Symbioautothanatosis: Science as Symbiont in the Work of Lynn Margulis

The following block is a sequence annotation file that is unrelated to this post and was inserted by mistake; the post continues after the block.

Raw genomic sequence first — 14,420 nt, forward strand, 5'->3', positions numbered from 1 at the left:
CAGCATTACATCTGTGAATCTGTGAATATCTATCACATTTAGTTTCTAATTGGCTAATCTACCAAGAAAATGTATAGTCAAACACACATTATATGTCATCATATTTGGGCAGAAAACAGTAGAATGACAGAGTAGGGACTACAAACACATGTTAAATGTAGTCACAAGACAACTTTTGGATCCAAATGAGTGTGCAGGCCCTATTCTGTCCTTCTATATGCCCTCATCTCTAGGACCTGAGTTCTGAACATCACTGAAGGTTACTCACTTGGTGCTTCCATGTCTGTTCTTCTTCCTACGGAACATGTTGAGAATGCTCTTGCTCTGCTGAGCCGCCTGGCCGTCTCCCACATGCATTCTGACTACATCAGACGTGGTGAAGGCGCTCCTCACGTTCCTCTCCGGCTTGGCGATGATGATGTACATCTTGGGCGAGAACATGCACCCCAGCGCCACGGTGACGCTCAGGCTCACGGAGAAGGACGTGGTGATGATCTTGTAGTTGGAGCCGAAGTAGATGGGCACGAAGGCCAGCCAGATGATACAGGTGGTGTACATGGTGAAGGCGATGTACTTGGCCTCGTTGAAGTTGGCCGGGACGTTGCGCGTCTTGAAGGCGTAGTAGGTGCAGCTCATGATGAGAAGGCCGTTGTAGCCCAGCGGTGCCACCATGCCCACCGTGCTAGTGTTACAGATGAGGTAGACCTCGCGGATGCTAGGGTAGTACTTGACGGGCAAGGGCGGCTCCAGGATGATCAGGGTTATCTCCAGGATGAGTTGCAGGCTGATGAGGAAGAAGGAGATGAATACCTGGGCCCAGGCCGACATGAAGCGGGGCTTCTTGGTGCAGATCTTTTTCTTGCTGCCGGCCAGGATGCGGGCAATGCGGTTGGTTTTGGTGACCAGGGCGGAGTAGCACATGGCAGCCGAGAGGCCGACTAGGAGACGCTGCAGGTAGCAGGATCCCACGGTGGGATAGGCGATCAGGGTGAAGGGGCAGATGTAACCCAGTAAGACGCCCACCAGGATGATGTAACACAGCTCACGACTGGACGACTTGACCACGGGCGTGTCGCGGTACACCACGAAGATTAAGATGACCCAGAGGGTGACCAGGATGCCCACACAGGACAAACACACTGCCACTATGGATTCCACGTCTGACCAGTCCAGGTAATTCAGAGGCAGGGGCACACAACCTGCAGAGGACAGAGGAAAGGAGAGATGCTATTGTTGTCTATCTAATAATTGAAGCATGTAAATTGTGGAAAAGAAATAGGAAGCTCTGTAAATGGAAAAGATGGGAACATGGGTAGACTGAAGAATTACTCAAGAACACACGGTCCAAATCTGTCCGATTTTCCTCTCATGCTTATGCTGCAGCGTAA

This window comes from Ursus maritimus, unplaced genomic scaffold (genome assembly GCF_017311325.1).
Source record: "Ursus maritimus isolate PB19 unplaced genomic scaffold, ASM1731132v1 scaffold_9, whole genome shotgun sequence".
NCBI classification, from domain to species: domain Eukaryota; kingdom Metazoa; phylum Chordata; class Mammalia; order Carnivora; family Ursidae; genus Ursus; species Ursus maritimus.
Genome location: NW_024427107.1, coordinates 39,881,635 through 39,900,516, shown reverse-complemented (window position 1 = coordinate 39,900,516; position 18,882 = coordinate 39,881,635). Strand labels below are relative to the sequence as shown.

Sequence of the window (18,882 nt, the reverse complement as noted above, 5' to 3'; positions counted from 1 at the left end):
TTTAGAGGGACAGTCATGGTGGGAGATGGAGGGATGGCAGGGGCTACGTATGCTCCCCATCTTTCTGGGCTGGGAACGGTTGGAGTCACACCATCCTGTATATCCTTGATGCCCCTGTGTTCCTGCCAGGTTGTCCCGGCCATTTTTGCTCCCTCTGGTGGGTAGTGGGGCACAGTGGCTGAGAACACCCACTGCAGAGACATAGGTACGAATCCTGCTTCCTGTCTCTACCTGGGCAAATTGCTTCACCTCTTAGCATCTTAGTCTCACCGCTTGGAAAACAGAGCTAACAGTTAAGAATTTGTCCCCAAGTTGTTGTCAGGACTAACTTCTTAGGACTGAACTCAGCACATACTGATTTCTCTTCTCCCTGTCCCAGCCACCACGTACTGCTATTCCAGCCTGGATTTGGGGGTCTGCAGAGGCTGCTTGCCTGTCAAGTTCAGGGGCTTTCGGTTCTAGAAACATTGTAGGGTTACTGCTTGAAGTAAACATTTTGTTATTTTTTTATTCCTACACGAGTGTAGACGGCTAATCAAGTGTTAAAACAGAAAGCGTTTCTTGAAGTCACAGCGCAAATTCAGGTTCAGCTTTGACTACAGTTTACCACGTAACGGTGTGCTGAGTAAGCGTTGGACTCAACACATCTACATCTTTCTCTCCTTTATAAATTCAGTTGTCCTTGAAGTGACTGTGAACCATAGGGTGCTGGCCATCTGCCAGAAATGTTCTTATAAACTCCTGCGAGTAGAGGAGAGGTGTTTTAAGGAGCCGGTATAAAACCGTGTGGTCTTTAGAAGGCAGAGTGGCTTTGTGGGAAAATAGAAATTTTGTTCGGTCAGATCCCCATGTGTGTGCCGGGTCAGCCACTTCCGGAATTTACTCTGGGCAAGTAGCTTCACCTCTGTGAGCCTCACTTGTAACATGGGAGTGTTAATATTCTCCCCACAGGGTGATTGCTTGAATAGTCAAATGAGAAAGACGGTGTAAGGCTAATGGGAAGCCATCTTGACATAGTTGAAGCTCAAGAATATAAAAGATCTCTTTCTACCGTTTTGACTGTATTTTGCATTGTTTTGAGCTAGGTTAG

Lynn Margulis’s writing about symbiosis has profoundly influenced contemporary evolutionary theory, as well as continental and analytic philosophy of science, the materialist turn, and new materialism. Nonetheless, her work, and all symbiosis or evolution, is founded on a paradox: symbiosis fictionalizes customary accounts of the origin and evolution of species, yet it is impossible to speak of symbiosis (cross-species association) unless species-boundaries have been posited in advance. Thus, a tension is legible throughout Margulis’s work between the drive to surpass the limits of species-definitions as they have been traditionally understood, and a need to maintain them in order that there can be “symbiosis” at all. Margulis criticized neo-Darwinian accounts of evolution in part because she saw symbiogenesis as debunking the theory that life was defined by individualistic competition. More recently, Myra Hird has suggested that the gift, such as it has been theorized by certain anthropologists and philosophers, could adequately figure symbiosis and the ethical relations founded on it. I turn to Derrida’s writing on the gift to suggest that, if a gift worthy of the name chances to happen, it necessarily exceeds scientific, theoretical, and philosophical knowledge.